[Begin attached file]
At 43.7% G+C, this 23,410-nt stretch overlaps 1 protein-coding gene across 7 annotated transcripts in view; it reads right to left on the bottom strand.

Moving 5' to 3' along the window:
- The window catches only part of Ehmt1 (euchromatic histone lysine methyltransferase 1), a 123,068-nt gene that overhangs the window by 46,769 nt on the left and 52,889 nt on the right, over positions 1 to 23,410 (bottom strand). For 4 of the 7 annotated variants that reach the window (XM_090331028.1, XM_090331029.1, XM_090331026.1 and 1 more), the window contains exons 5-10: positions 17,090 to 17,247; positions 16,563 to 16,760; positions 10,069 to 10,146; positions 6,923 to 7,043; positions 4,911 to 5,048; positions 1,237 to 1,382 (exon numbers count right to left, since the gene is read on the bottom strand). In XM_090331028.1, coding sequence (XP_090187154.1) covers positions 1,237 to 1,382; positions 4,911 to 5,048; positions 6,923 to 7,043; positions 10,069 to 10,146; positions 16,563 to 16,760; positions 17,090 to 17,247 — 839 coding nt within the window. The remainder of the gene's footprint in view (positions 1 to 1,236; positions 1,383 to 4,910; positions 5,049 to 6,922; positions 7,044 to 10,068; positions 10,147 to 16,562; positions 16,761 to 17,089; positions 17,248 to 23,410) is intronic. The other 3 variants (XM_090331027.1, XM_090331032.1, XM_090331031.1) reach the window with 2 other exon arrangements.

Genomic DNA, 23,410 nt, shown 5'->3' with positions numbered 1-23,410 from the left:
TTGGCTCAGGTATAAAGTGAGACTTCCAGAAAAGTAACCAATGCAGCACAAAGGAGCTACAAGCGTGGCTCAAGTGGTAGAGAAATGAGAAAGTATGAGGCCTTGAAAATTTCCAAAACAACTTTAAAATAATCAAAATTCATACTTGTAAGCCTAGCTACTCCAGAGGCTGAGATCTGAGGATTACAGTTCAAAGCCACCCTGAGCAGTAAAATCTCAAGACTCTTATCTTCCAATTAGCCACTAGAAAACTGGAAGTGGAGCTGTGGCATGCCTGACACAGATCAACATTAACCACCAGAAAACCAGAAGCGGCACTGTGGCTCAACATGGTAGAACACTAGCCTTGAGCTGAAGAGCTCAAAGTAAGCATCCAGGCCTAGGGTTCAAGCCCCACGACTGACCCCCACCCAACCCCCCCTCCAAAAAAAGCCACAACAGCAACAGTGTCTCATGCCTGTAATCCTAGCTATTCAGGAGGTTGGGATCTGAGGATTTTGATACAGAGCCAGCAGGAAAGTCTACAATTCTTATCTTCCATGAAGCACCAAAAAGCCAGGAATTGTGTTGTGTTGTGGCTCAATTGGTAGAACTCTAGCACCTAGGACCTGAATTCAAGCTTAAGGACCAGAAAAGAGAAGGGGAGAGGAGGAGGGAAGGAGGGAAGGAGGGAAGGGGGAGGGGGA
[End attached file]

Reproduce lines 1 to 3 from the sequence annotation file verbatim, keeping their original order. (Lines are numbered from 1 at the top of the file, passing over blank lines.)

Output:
At 43.7% G+C, this 23,410-nt stretch overlaps 1 protein-coding gene across 7 annotated transcripts in view; it reads right to left on the bottom strand.

Moving 5' to 3' along the window:
- The window catches only part of Ehmt1 (euchromatic histone lysine methyltransferase 1), a 123,068-nt gene that overhangs the window by 46,769 nt on the left and 52,889 nt on the right, over positions 1 to 23,410 (bottom strand). For 4 of the 7 annotated variants that reach the window (XM_090331028.1, XM_090331029.1, XM_090331026.1 and 1 more), the window contains exons 5-10: positions 17,090 to 17,247; positions 16,563 to 16,760; positions 10,069 to 10,146; positions 6,923 to 7,043; positions 4,911 to 5,048; positions 1,237 to 1,382 (exon numbers count right to left, since the gene is read on the bottom strand). In XM_090331028.1, coding sequence (XP_090187154.1) covers positions 1,237 to 1,382; positions 4,911 to 5,048; positions 6,923 to 7,043; positions 10,069 to 10,146; positions 16,563 to 16,760; positions 17,090 to 17,247 — 839 coding nt within the window. The remainder of the gene's footprint in view (positions 1 to 1,236; positions 1,383 to 4,910; positions 5,049 to 6,922; positions 7,044 to 10,068; positions 10,147 to 16,562; positions 16,761 to 17,089; positions 17,248 to 23,410) is intronic. The other 3 variants (XM_090331027.1, XM_090331032.1, XM_090331031.1) reach the window with 2 other exon arrangements.